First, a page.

3. Determine which dethatching tools will work best on your property.

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The best dethatching tool for the job depends on the size of your landscape and how much work you’re up for. Manual thatching rakes are available at most lawn and garden stores; they’re popular for smaller lawns, light thatch, and general thatch maintenance through the growing season.

Power rakes are a go-to for larger areas of thinner thatch layers with grass that can withstand intense raking, for homeowners with big yards or persistant thatch issues. Before using a power rake, however, it’s important to understand their formidable capabilities!

“Power rakes are designed for heavy-duty thatch removal, equipped with rotating blades that aggressively cut through and remove dense layers of thatch,” says Gene Caballero, co-founder of GreenPal, a Tennessee-based lawn care company.

This means their aggressive approach to dethatching a lawn can disrupt the surrounding soil and damage nearby vegetation if not handled properly. Bottom line: Use them with caution!

Vertical mowers are the heavy-hitters that work best for thick thatch layers, and considering how infrequently they’re used, these machines are often better rented rather than purchased. Here is how to use each type of dethatching tool:

  • Thatching rake: By using the same motion you would to rake leaves, the short tines and curved blades of a dethatching rake (such as TRG’s Groundskeeper II) can dig into your lawn to pull up the thatch layer. Our researched guide on the best dethatching rakes has a variety of excellent options.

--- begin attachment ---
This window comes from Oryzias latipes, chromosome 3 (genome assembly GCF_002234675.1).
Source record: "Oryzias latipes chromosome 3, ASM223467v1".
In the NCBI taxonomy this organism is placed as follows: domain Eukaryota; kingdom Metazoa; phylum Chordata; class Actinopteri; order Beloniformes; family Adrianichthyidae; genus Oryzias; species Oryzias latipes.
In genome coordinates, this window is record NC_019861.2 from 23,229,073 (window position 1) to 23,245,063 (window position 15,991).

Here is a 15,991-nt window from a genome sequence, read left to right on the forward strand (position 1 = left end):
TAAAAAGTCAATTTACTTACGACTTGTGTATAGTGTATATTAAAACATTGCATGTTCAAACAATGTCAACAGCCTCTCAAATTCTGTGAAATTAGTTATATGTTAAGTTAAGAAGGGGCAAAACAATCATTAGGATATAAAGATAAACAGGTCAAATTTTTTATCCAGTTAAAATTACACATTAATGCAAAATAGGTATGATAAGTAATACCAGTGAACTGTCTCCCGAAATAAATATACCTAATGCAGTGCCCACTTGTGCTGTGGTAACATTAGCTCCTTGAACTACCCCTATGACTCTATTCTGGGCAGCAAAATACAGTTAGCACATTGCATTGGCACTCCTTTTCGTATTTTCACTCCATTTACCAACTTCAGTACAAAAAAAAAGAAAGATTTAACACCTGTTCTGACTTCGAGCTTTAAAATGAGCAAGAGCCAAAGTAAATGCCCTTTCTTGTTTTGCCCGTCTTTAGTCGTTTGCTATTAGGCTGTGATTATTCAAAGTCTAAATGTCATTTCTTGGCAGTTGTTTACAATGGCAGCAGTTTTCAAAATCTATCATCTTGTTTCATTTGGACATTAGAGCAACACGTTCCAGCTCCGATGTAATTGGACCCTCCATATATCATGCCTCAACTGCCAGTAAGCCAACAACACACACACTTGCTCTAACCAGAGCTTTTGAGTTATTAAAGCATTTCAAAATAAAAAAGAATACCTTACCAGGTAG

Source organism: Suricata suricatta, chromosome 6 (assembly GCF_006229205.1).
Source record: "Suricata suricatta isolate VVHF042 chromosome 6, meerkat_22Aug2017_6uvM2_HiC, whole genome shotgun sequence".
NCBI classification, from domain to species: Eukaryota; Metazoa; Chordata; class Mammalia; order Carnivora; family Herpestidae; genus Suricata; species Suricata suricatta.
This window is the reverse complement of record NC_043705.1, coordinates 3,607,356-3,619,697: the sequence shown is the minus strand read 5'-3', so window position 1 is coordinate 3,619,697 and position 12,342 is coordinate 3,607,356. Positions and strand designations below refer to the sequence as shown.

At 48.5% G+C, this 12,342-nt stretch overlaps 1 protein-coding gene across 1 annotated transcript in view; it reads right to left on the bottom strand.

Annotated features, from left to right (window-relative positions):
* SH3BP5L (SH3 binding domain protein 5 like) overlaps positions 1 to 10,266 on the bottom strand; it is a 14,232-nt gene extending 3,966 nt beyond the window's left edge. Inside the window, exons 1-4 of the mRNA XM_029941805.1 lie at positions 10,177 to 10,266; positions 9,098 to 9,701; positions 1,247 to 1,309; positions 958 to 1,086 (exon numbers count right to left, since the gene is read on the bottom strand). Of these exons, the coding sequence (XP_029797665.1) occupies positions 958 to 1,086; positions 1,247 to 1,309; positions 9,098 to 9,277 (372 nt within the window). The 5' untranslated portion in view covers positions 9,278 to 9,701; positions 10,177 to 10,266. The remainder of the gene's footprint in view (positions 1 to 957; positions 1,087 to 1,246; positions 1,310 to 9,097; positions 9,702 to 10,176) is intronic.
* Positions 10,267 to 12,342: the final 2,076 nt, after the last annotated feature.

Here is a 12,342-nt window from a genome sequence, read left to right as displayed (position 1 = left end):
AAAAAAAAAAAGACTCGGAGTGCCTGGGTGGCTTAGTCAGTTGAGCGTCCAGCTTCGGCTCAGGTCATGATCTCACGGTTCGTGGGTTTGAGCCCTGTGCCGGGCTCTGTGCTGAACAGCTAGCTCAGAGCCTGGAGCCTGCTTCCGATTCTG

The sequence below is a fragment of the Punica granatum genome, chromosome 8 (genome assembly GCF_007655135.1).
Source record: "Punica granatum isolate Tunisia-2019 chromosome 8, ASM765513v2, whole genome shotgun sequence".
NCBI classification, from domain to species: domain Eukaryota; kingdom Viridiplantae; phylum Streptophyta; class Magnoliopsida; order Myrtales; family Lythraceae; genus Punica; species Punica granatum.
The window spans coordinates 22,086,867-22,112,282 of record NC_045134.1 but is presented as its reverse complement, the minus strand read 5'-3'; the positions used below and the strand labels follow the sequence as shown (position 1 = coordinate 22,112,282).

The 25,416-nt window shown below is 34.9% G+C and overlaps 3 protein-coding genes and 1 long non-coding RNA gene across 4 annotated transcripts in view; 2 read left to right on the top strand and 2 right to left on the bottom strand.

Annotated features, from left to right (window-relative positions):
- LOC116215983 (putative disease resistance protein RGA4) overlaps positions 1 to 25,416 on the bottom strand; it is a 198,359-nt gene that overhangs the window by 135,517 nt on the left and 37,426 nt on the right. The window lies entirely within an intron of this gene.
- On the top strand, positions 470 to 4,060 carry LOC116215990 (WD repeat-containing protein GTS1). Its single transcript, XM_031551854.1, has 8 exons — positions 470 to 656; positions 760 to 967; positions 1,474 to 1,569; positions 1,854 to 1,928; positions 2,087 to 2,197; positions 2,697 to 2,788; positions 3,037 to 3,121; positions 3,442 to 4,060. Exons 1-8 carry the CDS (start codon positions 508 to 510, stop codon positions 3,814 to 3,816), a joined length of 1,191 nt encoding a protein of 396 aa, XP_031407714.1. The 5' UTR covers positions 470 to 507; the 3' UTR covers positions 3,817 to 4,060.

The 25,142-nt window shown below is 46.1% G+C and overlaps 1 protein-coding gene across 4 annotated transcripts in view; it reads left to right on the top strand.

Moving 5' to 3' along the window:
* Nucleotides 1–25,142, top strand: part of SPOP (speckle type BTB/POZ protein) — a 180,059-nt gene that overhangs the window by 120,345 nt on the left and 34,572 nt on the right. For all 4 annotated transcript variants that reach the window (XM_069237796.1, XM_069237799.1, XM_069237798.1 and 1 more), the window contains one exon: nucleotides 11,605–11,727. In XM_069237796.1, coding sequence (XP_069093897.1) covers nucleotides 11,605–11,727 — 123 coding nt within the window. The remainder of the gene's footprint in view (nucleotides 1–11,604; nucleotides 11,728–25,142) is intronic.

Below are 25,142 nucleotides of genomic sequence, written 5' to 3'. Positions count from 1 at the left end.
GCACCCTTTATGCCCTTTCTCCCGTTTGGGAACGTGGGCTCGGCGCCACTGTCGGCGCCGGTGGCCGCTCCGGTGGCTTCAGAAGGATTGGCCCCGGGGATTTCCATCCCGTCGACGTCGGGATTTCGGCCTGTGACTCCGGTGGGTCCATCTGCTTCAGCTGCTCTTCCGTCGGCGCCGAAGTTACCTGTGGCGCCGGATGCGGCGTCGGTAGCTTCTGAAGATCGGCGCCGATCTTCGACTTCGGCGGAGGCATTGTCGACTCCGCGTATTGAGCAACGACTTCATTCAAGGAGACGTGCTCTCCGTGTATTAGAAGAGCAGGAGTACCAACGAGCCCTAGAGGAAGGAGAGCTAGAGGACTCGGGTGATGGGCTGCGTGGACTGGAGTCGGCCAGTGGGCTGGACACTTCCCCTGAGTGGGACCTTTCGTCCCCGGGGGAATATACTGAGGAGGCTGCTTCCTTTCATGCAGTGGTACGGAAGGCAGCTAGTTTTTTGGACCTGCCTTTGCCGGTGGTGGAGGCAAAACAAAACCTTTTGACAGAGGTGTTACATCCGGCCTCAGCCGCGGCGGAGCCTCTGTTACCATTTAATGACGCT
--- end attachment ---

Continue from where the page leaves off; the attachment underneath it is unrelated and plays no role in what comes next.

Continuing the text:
• Power rakes: The electric version of a dethatching rake (such as this Greenworks’ 10-amp corded dethatcher) is pushed much like a lawn mower. Instead of blades, a power rake has rotating tines that dig into thatch and lift it out as you push.
  • Vertical mower: Lawns with thick thatch or those in need of total renovation would benefit from this aggressive approach. Vertical blades on a mower or scarifier (this model from Sun Joe is one to consider) penetrate the thatch layer and the soil. It’ll lift the thatch—and plenty of grass roots—out.

PRO TIP
“Never use a power rake or a dethatcher on warm-season grasses like Saint Augustine or Bermuda. They’re just too harsh for these types [of grass].”
—Bryan Clayton, CEO of Tennessee-based lawn company GreenPal

4. There’s a difference between a lawn dethatcher vs. aerator, and a right time to use each.